But none of that matters if McCann's career follows the same path as that of a comparable player in the past, Charles Johnson.
Johnson was among the game's best catchers until the age of 30, but after that, his career quickly fizzled out because of injuries. McCann appears to be on that same track.
McCann turns 30 in February and he has caught a decreasing number of games since 2010. The last two seasons he has struggled with shoulder injuries, which is obviously a big concern for a catcher.
McCann’s value plummets if he isn't able to catch. He would still be able to serve as designated hitter if he came to Texas, but that isn't exactly what the Rangers are looking for.
The Rangers should only sign McCann if they believe he can stay behind the plate for several more years. That isn't likely to happen.
Texas would be better off going with A.J. Pierzynski or Geovany Soto for the next few years while they groom top prospect Jorge Alfaro as the backstop of the future.
Jimenez was mainly a big disappointment for the Cleveland Indians, but the last five months of his season will be enough to make him one of the highest-paid pitchers out of this offseason.
Ironically, had his run of mediocrity extended further into this season, he might be a more viable option for the Rangers. He would be viewed as a back-of-the-rotation guy with a chance to break out and be a nice surprise for a playoff contender.
That kind of expectation would command a one-year deal and be considered a shrewd move that could pay big dividends for a small price.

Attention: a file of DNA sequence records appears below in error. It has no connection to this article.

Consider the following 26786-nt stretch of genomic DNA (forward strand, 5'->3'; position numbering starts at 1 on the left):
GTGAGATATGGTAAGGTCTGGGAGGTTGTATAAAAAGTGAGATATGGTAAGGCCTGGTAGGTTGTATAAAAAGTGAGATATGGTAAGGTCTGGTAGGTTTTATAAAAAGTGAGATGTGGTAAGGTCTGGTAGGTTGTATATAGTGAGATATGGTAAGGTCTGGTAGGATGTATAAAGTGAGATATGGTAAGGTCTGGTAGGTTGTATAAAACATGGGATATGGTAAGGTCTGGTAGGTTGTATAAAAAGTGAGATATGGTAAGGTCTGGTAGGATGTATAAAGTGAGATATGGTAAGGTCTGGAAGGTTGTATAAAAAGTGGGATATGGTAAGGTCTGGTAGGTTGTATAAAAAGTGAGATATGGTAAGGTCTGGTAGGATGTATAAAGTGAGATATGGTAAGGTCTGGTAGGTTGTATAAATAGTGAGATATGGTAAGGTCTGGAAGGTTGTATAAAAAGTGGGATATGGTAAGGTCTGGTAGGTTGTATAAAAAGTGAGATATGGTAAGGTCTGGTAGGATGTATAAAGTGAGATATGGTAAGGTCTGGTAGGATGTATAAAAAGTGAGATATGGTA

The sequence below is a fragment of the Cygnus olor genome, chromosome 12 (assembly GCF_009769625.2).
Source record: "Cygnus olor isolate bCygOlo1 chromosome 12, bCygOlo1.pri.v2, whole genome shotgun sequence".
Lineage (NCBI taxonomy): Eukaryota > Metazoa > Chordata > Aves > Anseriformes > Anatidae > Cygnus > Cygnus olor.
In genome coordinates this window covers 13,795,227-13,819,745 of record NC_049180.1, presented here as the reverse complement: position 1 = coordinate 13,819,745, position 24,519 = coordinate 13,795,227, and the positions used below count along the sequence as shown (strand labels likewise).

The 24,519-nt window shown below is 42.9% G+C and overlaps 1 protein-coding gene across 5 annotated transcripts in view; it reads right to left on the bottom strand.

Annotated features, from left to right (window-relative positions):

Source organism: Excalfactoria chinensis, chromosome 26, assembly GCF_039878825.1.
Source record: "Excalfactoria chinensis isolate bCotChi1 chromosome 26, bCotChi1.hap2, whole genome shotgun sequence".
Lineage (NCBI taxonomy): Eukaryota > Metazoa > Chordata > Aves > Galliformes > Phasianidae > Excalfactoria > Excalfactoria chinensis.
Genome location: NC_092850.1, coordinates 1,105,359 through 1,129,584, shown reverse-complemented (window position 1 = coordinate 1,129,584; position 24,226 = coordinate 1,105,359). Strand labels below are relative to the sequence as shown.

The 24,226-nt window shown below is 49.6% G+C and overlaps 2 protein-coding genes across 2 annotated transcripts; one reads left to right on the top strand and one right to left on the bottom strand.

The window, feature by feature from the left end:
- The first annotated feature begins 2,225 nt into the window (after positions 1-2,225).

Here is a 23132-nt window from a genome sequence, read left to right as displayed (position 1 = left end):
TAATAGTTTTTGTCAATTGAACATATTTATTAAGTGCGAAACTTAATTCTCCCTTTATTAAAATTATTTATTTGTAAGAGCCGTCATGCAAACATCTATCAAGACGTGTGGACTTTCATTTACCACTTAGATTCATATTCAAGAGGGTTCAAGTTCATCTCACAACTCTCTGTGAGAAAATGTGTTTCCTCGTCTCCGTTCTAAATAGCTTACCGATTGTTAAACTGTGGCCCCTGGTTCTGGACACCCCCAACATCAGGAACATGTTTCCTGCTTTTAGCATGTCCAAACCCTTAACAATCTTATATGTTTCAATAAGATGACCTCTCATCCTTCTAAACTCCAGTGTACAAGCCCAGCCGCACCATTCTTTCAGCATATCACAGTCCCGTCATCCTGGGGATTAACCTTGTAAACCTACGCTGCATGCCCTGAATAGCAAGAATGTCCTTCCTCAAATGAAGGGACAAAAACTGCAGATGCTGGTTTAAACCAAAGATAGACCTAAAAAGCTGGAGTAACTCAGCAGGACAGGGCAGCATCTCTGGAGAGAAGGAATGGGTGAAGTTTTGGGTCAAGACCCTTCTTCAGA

However, Jimenez went off and had one of the best seasons of his career. His 3.30 ERA in 2013 was second only to his Cy Young season with the Colorado Rockies. Additionally, he posted a career-high strikeout rate (9.6 K’s per 9 innings) and strikeout-to-walk ratio (2.43) according to baseball-reference.com.
It's highly unlikely Jimenez will accept a one-year deal this offseason. Instead, he will command a multi-year deal worth close to $10 million a year, according to Steve Adams of MLB Trade Rumors.
That should put the Rangers out of contention.
Texas already has the top four slots in its rotation locked up with Yu Darvish, Derrick Holland, Martin Perez and Matt Harrison. That fifth spot is up for grabs, but the Rangers should be able to fill it with an in-house guy.
Jimenez had a great season in 2013, but it’s not likely he will do it again. If the Rangers were to sign him, he wouldn't be much of an upgrade over the other options they already have.
Kudos to Jimenez for peaking at the absolute perfect time—as he becomes a free agent—but the Rangers front office should stay away from him.
The only move Texas should make as far as its pitching rotation is concerned is to re-sign its own postseason hero in Colby Lewis or to make a move for an ace like Price or Tanaka.
Sometimes the best move is the move you didn't make. That motto should apply for the Texas Rangers when they are tempted to sign Cano, McCann or Jimenez.